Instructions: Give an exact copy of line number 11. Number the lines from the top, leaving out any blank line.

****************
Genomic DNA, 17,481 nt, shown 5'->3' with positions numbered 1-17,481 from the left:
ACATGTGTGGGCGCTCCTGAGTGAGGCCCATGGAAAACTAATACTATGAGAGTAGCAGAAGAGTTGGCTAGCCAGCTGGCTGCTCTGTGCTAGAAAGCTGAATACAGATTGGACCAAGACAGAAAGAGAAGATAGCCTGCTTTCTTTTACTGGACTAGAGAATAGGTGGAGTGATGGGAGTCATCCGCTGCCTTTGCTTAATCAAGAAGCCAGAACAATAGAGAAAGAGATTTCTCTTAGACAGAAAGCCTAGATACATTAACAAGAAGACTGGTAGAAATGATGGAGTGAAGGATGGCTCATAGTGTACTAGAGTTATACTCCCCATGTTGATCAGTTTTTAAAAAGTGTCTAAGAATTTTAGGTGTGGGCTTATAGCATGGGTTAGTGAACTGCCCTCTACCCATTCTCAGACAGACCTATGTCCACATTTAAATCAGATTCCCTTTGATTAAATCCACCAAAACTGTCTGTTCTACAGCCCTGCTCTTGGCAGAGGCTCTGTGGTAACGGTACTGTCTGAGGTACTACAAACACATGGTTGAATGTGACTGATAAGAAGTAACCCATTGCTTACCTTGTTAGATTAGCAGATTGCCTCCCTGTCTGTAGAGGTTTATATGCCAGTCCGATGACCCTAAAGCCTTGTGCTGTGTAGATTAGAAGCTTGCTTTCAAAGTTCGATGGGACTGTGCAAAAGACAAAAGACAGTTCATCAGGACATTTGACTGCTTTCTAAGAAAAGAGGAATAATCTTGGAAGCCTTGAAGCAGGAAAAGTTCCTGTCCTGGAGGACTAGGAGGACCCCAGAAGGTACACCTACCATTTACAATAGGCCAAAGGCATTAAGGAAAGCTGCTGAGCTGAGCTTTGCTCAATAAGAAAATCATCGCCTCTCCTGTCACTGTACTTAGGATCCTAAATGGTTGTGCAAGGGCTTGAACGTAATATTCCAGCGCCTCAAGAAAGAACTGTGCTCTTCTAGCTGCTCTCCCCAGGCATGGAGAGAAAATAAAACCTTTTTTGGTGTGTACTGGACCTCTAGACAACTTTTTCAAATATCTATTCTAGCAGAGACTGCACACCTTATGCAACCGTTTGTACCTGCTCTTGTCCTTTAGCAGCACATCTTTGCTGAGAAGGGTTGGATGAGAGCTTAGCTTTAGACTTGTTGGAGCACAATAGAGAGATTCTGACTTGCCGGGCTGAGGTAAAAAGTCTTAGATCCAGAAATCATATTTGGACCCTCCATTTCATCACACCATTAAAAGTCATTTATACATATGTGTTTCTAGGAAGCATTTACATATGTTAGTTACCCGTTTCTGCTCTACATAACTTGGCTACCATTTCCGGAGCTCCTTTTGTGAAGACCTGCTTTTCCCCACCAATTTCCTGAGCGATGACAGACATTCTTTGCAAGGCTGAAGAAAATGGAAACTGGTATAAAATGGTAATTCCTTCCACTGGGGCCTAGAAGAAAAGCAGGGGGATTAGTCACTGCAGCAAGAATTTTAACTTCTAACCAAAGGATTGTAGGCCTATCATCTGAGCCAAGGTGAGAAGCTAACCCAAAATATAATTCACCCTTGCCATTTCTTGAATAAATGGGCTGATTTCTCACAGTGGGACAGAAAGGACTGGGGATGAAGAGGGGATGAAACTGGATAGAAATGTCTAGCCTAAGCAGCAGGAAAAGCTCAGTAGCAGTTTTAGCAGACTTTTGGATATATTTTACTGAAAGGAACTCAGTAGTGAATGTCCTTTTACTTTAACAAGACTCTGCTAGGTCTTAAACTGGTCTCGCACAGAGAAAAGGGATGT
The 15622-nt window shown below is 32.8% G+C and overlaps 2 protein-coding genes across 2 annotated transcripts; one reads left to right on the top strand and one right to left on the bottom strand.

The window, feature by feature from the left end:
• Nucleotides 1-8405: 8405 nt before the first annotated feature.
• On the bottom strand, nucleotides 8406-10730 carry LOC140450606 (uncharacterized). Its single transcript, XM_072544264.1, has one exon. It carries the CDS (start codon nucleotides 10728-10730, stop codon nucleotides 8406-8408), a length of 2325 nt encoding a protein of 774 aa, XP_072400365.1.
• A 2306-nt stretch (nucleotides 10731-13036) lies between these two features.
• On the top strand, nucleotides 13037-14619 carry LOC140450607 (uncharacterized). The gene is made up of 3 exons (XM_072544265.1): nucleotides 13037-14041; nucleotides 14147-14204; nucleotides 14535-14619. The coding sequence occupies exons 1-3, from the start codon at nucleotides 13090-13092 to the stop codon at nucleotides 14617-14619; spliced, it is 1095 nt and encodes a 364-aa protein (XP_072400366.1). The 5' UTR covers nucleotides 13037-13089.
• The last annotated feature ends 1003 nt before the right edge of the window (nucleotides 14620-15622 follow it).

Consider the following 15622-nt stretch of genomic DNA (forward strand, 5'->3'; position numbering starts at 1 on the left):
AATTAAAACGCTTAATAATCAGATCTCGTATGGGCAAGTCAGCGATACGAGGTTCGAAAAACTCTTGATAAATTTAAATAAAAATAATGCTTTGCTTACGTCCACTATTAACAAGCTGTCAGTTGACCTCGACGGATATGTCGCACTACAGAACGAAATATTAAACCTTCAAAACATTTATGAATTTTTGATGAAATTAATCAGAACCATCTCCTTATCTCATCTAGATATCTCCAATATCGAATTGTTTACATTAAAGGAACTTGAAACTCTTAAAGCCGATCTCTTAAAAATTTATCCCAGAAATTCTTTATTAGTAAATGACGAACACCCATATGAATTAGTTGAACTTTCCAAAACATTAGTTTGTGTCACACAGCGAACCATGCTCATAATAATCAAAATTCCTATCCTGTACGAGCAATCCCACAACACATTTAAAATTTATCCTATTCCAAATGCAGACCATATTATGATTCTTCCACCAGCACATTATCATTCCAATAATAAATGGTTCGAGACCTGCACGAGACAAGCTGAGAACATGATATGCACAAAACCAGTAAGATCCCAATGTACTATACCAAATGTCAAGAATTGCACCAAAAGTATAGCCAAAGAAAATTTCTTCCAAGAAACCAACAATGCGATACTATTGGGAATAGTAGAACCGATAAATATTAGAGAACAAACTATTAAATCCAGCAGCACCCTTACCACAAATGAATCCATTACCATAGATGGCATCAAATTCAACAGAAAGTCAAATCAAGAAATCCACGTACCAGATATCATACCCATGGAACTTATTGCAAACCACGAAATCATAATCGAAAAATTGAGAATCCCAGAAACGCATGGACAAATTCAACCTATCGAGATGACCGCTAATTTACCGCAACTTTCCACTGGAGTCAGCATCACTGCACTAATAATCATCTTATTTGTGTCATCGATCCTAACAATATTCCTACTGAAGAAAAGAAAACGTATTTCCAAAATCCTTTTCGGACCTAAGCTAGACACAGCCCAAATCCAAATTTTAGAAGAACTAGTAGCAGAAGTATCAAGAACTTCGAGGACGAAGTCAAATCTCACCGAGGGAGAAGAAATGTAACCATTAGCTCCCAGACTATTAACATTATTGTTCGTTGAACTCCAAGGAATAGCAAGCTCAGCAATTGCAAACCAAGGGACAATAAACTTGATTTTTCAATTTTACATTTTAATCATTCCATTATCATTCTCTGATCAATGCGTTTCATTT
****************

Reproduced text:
AATTAAAACGCTTAATAATCAGATCTCGTATGGGCAAGTCAGCGATACGAGGTTCGAAAAACTCTTGATAAATTTAAATAAAAATAATGCTTTGCTTACGTCCACTATTAACAAGCTGTCAGTTGACCTCGACGGATATGTCGCACTACAGAACGAAATATTAAACCTTCAAAACATTTATGAATTTTTGATGAAATTAATCAGAACCATCTCCTTATCTCATCTAGATATCTCCAATATCGAATTGTTTACATTAAAGGAACTTGAAACTCTTAAAGCCGATCTCTTAAAAATTTATCCCAGAAATTCTTTATTAGTAAATGACGAACACCCATATGAATTAGTTGAACTTTCCAAAACATTAGTTTGTGTCACACAGCGAACCATGCTCATAATAATCAAAATTCCTATCCTGTACGAGCAATCCCACAACACATTTAAAATTTATCCTATTCCAAATGCAGACCATATTATGATTCTTCCACCAGCACATTATCATTCCAATAATAAATGGTTCGAGACCTGCACGAGACAAGCTGAGAACATGATATGCACAAAACCAGTAAGATCCCAATGTACTATACCAAATGTCAAGAATTGCACCAAAAGTATAGCCAAAGAAAATTTCTTCCAAGAAACCAACAATGCGATACTATTGGGAATAGTAGAACCGATAAATATTAGAGAACAAACTATTAAATCCAGCAGCACCCTTACCACAAATGAATCCATTACCATAGATGGCATCAAATTCAACAGAAAGTCAAATCAAGAAATCCACGTACCAGATATCATACCCATGGAACTTATTGCAAACCACGAAATCATAATCGAAAAATTGAGAATCCCAGAAACGCATGGACAAATTCAACCTATCGAGATGACCGCTAATTTACCGCAACTTTCCACTGGAGTCAGCATCACTGCACTAATAATCATCTTATTTGTGTCATCGATCCTAACAATATTCCTACTGAAGAAAAGAAAACGTATTTCCAAAATCCTTTTCGGACCTAAGCTAGACACAGCCCAAATCCAAATTTTAGAAGAACTAGTAGCAGAAGTATCAAGAACTTCGAGGACGAAGTCAAATCTCACCGAGGGAGAAGAAATGTAACCATTAGCTCCCAGACTATTAACATTATTGTTCGTTGAACTCCAAGGAATAGCAAGCTCAGCAATTGCAAACCAAGGGACAATAAACTTGATTTTTCAATTTTACATTTTAATCATTCCATTATCATTCTCTGATCAATGCGTTTCATTT